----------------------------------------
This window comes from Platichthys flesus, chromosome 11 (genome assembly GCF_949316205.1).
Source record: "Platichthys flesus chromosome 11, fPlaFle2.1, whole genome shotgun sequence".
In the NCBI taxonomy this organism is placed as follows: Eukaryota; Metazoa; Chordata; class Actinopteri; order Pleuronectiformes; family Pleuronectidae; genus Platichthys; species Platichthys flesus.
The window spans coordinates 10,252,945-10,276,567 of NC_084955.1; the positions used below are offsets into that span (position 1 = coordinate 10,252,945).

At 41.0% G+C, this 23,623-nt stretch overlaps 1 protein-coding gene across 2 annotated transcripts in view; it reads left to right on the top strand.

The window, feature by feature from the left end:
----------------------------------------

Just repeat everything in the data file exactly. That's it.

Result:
This window comes from Platichthys flesus, chromosome 11 (genome assembly GCF_949316205.1).
Source record: "Platichthys flesus chromosome 11, fPlaFle2.1, whole genome shotgun sequence".
In the NCBI taxonomy this organism is placed as follows: Eukaryota; Metazoa; Chordata; class Actinopteri; order Pleuronectiformes; family Pleuronectidae; genus Platichthys; species Platichthys flesus.
The window spans coordinates 10,252,945-10,276,567 of NC_084955.1; the positions used below are offsets into that span (position 1 = coordinate 10,252,945).

At 41.0% G+C, this 23,623-nt stretch overlaps 1 protein-coding gene across 2 annotated transcripts in view; it reads left to right on the top strand.

The window, feature by feature from the left end: